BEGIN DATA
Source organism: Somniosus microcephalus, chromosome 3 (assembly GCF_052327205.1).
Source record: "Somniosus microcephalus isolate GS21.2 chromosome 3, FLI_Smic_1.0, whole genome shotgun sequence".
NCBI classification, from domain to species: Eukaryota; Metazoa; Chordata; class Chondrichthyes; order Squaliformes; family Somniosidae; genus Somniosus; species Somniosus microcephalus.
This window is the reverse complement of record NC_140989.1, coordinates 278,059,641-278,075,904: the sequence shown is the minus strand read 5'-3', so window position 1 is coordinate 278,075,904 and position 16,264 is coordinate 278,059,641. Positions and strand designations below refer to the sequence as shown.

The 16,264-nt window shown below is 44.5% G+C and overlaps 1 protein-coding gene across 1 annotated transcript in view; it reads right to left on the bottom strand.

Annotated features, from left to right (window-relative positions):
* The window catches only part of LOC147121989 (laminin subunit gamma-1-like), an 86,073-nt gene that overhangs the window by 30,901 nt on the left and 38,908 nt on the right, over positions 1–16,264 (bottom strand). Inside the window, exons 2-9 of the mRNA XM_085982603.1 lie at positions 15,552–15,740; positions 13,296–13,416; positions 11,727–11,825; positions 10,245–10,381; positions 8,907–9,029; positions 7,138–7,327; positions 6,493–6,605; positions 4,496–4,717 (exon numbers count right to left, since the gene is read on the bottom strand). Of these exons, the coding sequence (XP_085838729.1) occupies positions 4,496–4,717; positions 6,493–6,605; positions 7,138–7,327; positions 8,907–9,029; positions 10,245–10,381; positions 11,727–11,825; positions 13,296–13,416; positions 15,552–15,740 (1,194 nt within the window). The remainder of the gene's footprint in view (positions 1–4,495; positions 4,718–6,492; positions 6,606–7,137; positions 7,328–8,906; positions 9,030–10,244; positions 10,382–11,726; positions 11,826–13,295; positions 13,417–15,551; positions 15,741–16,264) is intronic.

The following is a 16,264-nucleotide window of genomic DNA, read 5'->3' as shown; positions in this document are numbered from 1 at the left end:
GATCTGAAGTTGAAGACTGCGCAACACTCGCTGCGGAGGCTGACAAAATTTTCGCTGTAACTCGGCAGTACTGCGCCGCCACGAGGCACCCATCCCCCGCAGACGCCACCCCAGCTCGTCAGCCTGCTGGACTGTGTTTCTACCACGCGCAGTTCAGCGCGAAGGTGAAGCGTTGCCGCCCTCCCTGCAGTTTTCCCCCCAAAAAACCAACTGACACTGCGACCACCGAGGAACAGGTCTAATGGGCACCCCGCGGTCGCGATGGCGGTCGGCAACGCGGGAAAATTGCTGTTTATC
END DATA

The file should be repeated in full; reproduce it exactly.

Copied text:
Source organism: Somniosus microcephalus, chromosome 3 (assembly GCF_052327205.1).
Source record: "Somniosus microcephalus isolate GS21.2 chromosome 3, FLI_Smic_1.0, whole genome shotgun sequence".
NCBI classification, from domain to species: Eukaryota; Metazoa; Chordata; class Chondrichthyes; order Squaliformes; family Somniosidae; genus Somniosus; species Somniosus microcephalus.
This window is the reverse complement of record NC_140989.1, coordinates 278,059,641-278,075,904: the sequence shown is the minus strand read 5'-3', so window position 1 is coordinate 278,075,904 and position 16,264 is coordinate 278,059,641. Positions and strand designations below refer to the sequence as shown.

The 16,264-nt window shown below is 44.5% G+C and overlaps 1 protein-coding gene across 1 annotated transcript in view; it reads right to left on the bottom strand.

Annotated features, from left to right (window-relative positions):
* The window catches only part of LOC147121989 (laminin subunit gamma-1-like), an 86,073-nt gene that overhangs the window by 30,901 nt on the left and 38,908 nt on the right, over positions 1–16,264 (bottom strand). Inside the window, exons 2-9 of the mRNA XM_085982603.1 lie at positions 15,552–15,740; positions 13,296–13,416; positions 11,727–11,825; positions 10,245–10,381; positions 8,907–9,029; positions 7,138–7,327; positions 6,493–6,605; positions 4,496–4,717 (exon numbers count right to left, since the gene is read on the bottom strand). Of these exons, the coding sequence (XP_085838729.1) occupies positions 4,496–4,717; positions 6,493–6,605; positions 7,138–7,327; positions 8,907–9,029; positions 10,245–10,381; positions 11,727–11,825; positions 13,296–13,416; positions 15,552–15,740 (1,194 nt within the window). The remainder of the gene's footprint in view (positions 1–4,495; positions 4,718–6,492; positions 6,606–7,137; positions 7,328–8,906; positions 9,030–10,244; positions 10,382–11,726; positions 11,826–13,295; positions 13,417–15,551; positions 15,741–16,264) is intronic.

The following is a 16,264-nucleotide window of genomic DNA, read 5'->3' as shown; positions in this document are numbered from 1 at the left end:
GATCTGAAGTTGAAGACTGCGCAACACTCGCTGCGGAGGCTGACAAAATTTTCGCTGTAACTCGGCAGTACTGCGCCGCCACGAGGCACCCATCCCCCGCAGACGCCACCCCAGCTCGTCAGCCTGCTGGACTGTGTTTCTACCACGCGCAGTTCAGCGCGAAGGTGAAGCGTTGCCGCCCTCCCTGCAGTTTTCCCCCCAAAAAACCAACTGACACTGCGACCACCGAGGAACAGGTCTAATGGGCACCCCGCGGTCGCGATGGCGGTCGGCAACGCGGGAAAATTGCTGTTTATC